“We could run a unicameral legislature; we could reduce the number of aides that the legislators have and the appointees of government as well.
“Government must be made unattractive; it should not be seen as avenue for making money. It should be seen purely as service. The legislature should be run on part time basis. Our legislators should be paid based on the days of their activities. What they are doing now is not enough justification for what they are earning.
“The people must stand up and collectively say enough is enough with the high cost of governance. Government officials are getting billions of naira at the end of the day while people are dying in the hospitals. I think it is high time we revisited all these and bring back real governance.”
Folarin agreed that legislators should have aides to assist them in their assignment but noted that the number of aides each legislator could have should not be more than two. He said a legislator that wants to have more than two aides should be made to pay from his purse.
He also urged the state governors to reduce the number of aides working for them. “It is only in this clime that you see a governor going about with more than 30 aides whereas in other climes they walk about freely just like any other person.
“The issue of security votes is another way of extorting and exploiting Nigerians. I see no reason the governors cannot declare their security votes. I see no reason we cannot know how much is being appropriated for that. But I suspect that it could be an unimaginable amount of money they are getting.”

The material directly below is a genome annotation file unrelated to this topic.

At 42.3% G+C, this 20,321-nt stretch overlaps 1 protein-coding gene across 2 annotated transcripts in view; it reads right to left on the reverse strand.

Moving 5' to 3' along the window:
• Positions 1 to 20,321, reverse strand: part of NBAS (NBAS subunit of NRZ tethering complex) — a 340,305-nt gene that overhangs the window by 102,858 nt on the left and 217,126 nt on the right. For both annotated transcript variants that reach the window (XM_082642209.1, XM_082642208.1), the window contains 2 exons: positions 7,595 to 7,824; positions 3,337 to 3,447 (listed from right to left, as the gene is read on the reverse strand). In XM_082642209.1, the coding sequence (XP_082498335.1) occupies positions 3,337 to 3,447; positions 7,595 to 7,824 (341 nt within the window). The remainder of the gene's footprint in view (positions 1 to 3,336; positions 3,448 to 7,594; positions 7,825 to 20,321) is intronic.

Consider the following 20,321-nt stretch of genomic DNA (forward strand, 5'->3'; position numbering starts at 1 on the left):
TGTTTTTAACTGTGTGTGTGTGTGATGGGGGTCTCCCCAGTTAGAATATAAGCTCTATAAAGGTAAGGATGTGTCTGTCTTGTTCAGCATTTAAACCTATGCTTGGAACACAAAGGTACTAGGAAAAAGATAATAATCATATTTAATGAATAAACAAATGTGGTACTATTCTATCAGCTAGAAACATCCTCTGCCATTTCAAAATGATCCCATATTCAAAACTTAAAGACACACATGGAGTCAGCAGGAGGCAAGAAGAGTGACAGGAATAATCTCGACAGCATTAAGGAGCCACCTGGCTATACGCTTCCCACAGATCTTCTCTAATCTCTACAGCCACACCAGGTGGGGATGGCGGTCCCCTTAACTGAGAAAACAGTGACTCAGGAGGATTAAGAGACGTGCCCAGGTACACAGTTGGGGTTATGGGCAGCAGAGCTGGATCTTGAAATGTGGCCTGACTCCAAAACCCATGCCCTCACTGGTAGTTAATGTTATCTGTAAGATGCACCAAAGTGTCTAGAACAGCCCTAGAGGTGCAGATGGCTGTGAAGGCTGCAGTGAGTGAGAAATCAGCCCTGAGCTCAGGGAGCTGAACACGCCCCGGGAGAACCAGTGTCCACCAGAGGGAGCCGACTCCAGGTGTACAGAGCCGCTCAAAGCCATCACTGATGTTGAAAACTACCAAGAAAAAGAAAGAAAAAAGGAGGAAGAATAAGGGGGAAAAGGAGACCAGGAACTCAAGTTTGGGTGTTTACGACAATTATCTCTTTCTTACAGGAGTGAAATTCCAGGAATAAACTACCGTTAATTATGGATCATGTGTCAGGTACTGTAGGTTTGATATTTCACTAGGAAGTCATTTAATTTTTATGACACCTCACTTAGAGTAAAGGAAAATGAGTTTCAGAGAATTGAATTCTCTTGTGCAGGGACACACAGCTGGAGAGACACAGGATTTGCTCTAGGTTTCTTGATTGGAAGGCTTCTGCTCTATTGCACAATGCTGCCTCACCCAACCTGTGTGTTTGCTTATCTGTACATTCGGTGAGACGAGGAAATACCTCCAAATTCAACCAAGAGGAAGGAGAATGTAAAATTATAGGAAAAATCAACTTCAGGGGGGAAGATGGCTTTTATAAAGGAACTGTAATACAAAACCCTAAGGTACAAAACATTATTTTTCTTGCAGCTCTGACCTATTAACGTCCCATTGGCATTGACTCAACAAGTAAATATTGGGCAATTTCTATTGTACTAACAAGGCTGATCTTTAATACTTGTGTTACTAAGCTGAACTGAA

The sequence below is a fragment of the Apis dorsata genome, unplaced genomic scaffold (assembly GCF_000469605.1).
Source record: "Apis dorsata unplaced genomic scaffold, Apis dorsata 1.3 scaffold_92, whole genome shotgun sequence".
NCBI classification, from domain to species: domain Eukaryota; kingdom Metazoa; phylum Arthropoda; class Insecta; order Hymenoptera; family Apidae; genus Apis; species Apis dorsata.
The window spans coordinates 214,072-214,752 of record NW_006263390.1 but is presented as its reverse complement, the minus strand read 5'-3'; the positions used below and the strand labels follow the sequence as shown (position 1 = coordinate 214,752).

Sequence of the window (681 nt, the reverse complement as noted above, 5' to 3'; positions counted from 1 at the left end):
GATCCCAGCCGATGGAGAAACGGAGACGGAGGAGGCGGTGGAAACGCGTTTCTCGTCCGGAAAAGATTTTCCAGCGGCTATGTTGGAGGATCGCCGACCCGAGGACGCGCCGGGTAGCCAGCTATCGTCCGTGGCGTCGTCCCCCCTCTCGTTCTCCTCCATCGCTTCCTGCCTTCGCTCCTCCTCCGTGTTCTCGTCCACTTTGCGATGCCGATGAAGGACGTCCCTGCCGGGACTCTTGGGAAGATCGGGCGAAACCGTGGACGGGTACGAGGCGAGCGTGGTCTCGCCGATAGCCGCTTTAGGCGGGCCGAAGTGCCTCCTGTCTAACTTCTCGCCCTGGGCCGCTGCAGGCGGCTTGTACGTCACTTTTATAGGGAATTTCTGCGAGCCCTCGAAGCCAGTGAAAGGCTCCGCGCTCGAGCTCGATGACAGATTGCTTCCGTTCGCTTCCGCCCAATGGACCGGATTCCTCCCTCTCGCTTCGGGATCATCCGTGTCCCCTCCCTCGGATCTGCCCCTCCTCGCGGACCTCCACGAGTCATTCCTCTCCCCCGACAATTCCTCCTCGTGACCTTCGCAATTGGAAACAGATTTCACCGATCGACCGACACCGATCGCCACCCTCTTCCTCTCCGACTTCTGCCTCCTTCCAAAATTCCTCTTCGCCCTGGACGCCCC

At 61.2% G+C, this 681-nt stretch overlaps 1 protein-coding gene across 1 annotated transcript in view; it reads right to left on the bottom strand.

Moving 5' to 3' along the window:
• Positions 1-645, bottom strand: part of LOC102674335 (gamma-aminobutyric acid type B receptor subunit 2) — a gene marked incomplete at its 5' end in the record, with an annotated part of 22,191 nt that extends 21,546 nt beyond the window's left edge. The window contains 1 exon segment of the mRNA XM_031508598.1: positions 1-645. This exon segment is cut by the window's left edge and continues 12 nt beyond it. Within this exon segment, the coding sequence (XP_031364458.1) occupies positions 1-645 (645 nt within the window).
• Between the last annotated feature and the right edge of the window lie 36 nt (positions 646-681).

To a former national chairman of the defunct National Party of Nigeria (NPN), Chief Alani Bankole, the best legacy President Buhari could leave for Nigerians for which he would be remembered forever is to ensure that the country reverses to the parliamentary system of government.
“The present presidential system is not working apart from the fact that it is not in the interest of the people. Too much power has been concentrated in the hands of the President. Besides, we are not matured enough to practise such an expensive system,” Bankole submitted.
Public Office Is Not Public Reward, Says Amadi
By Collins Osuji and
Charles Ogugbuaja (Owerri)